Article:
#newsflash articles to help you with your English vocabulary

Learning English is so popular right now! We hope you find the English learning hints & tips section on our blog helpful – it’s packed with advice, guidance and quizzes to help you on your learning journey. There are lots of resources out there that...

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Learning English is so popular right now! We hope you find the English learning hints & tips section on our blog helpful – it’s packed with advice, guidance and quizzes to help you on your learning journey. There are lots of resources out there that will be useful and help you with your English vocabulary – including other popular articles on the internet. Here are just a few #newsflash articles to help you…

“Boil down” and “boil over” – English phrases explained

We love exploring English phrases – especially the stranger ones! What do they mean? And where do they come from? We found this great article and video about English phrases from Australia Plus, a TV station that encourages and helps people to learn English. It’s really useful because it explains how some phrases can sound the same – but mean completely different things.

20 words that once meant something very different

We know that learning a new language can be challenging – especially when it’s natural that languages continue to evolve over time. This has been looked at by TED Talks, the non-profit organisation that posts blogs and videos about interesting topics. In this article, language historian Anne Curzan acknowledges that the meanings of some words change over time – in ways that might surprise you. She also provides examples of English words you may not have realised didn’t always mean what they do today.

63 differences between US and British English revealed

English is a widely spoken language, and there are slightly different versions throughout the globe. That means that even native speakers of the language can be confused by certain words. For example, in the US, they say “eraser” to talk about the useful little block used to rub out pencil markings. But in the UK, it’s known as a “rubber”. There’s certainly no right or wrong way to define the perfect version of the English language – and we love the fact that there are varying versions of words and phrases throughout the world. This article, on the Daily Mail’s website, MailOnline, takes a closer look at some of the differences between American and British English. The handy illustrations will help you to understand the meaning of the words.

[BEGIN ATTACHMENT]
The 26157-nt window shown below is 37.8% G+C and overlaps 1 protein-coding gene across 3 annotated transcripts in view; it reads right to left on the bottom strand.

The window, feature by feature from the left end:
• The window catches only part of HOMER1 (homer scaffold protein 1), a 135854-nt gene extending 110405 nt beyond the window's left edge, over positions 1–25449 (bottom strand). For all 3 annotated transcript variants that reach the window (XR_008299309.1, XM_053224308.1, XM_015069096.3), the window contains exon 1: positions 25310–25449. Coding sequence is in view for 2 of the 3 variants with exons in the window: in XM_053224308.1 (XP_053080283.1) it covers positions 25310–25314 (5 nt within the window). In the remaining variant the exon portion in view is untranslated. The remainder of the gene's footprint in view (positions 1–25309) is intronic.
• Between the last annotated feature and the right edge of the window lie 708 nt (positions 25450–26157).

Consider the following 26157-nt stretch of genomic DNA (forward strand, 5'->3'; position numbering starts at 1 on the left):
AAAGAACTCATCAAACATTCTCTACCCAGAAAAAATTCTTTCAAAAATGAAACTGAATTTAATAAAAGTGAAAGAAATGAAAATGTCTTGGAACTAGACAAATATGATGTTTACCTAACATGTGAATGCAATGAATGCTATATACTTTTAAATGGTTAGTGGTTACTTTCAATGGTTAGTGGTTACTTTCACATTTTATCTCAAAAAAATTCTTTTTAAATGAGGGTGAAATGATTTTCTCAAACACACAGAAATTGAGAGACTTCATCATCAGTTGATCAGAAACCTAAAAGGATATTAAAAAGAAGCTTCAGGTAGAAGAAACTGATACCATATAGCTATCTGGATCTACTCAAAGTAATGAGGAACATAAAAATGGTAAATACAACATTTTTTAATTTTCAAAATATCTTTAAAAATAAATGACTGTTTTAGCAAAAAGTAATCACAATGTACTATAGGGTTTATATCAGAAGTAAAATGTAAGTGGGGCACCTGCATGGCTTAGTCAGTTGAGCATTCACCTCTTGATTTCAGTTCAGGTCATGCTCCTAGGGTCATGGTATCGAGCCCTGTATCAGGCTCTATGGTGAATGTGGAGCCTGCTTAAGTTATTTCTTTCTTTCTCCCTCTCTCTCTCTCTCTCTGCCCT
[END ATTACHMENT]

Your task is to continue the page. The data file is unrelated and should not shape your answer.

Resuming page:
When two negatives don’t make a positive

This article on The Chronicle of Higher Education website takes a closer look at speaking English – and specifically clarifies the “double negative”. Writer Geoff Pullum is a professor of linguistics at the University of Edinburgh, and here he explains how saying “I don’t know nothing about computers” actually means the opposite of what the speaker is trying to communicate. Instead of saying he doesn’t know anything about computers, he actually says he doesn’t know nothing – so he knows something! If you’re interested in reading articles like this that take a deeper look into the English language, have a click around the site to read more.

QUIZ: Can you spell the most “unspellable” words in English?

We love a quiz – but we must warn you that you might find this one posted on the Playbuzz website a bit tricky! It tests how well you can spell certain English words – we can’t tell you which ones as we could give away the answers! But try it now to see how your English vocabulary and writing skills are coming along…

Each week, we highlight some of the best articles and videos about English language learning and teaching on our Twitter feed. Follow Pearson English now and we’ll help you make progress in English.

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